The next few months will be sparse, both in blogging and reading. Life is moving too fast, and I must remember to stop and look around. :)
Which is how I'm six days into May, and I haven't blogged about my April reading yet! Eek!
The One and Only Ivan by Katherine Applegate (2012) --- I LOVE this book! It's my favorite book of the year, easily. I recommend this book to anyone and everyone. Ivan is the gorilla on the cover, and he lives on display in a mall, with a couple of other animals that are meant to attract tourists. Ivan's gift is art - he loves to paint. The story is told in short chapters in his voice, and it's lovely. Sad, of course, since wild animals are really not meant to be held captive, but also sweet and sensitive with a touch of humor. I'm a big crybaby, so I was sobbing through most of this book, but that just signals a job well done in the writing department, I think. Oh, this is an instant all-time favorite!
Like Pickle Juice on a Cookie by Julie Sternberg (2011) --- I bought this book for my library with my 2nd and 3rd grade students in mind, especially the ones that love Eileen Spinelli's novels in verse (Where I Live & The Dancing Pancake). It's the story of a little girl who has to deal with losing her first and favorite babysitter (the babysitter moves away), which can be a hard thing. It's sweet and emotionally on target.
Hooray for Amanda & Her Alligator! by Mo Willems (2011) --- It's by Mo Willems, so I'm supposed to love this book. The kiddos will, for sure. Especially since it has chapters. And it's in his signature style. But I'm not a fan of this one. It's a friendship story, I guess. But I prefer me some Elephant & Piggie any day.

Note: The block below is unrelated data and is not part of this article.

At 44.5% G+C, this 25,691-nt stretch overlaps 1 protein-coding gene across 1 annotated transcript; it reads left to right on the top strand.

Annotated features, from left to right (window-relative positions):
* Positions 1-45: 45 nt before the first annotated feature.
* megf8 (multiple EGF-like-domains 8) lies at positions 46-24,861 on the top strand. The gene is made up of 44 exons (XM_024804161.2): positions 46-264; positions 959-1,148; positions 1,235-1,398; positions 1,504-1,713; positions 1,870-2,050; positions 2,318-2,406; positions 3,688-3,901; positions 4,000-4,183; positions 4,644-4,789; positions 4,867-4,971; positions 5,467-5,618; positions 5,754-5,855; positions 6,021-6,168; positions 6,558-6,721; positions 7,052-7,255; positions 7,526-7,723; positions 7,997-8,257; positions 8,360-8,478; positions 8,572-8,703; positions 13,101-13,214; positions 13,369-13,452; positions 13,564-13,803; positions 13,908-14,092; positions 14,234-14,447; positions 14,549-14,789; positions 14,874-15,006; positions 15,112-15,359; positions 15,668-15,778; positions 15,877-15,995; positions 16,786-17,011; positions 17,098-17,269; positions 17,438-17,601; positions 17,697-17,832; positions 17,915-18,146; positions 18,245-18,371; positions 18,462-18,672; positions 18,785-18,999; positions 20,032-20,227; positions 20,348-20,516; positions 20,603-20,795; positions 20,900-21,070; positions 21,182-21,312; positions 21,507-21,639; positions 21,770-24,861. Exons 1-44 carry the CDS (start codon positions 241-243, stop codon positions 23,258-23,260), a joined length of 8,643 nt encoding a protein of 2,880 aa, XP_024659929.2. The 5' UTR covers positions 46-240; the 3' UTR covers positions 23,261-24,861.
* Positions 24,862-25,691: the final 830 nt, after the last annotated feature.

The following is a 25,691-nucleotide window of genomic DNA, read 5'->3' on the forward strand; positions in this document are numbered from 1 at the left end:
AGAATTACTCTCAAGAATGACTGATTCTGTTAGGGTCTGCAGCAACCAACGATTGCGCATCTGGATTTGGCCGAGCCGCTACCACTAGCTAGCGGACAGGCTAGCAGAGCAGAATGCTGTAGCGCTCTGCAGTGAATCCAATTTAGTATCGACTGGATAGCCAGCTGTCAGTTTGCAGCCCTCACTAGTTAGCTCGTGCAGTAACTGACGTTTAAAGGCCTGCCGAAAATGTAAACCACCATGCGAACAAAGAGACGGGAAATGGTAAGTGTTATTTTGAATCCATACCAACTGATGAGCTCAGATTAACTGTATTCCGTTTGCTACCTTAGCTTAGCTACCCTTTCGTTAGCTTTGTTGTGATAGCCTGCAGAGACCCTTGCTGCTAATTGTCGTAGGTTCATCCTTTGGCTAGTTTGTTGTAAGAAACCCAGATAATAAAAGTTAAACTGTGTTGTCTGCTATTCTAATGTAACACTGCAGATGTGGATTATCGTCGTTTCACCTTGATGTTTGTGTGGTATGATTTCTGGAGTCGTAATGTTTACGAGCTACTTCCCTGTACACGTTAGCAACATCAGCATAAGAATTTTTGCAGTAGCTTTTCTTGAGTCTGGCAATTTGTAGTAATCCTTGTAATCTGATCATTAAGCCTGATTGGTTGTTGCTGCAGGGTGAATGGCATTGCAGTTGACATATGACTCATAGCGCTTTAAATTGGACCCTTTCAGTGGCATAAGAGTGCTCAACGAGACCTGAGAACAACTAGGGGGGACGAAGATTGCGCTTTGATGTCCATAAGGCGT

I Want My Hat Back by Jon Klassen (2011) --- I read this when it came out last year and was unimpressed, but after I bought it for the library and read it again, I learned to appreciate its genius. It's one of those books that kids will get right away - they'll be shouting at you (the book) during storytime because they know something the main character doesn't know. And that's a wonderful thing. :)
Yoko Learns to Read by Rosemary Wells (2012) --- I can't look at this book with an objective eye because it's been such a hit with one of our 1st grade ESL classes. First of all, who doesn't love Rosemary Wells? Yes, she gave us Max & Ruby, but she also gave us Yoko & Friends, and I just love this little Japanese cat. This is the story of Yoko learning to read in English, something even her mother can't do. But her mother does read to her every night, from one of the three Japanese books that they own. Oh, this is such a touching story about a parent learning to read in English right alongside her child, not uncommon among our international student population.
Tales for Very Picky Eaters by Josh Schneider (2011) --- This is an early reader, and it won the Geisl Award, so I decided to read it when it came in a box filled with new books. It's supposed to be a clever tale, I think, with a father outsmarting his son by getting the son to eat foods that are not all that appealing to him. The chapters are very short and each describe a different food incident. Eh, I didn't love it. And I don't know if kids will pick it up on their own. Best to be shared with a family member, perhaps.
Getting Started with English Language Learners by Judie Haynes (2007) --- Read this for a professional development book club. Because I've been working with ESL students for 3 years now, I felt like I learned much of the content in this book on the job. Probably should have read it a couple years ago! I did appreciate the first chapter on debunking common language myths (no, children don't acquire language faster or better than adults - differently, yes). The appendix is also rather useful.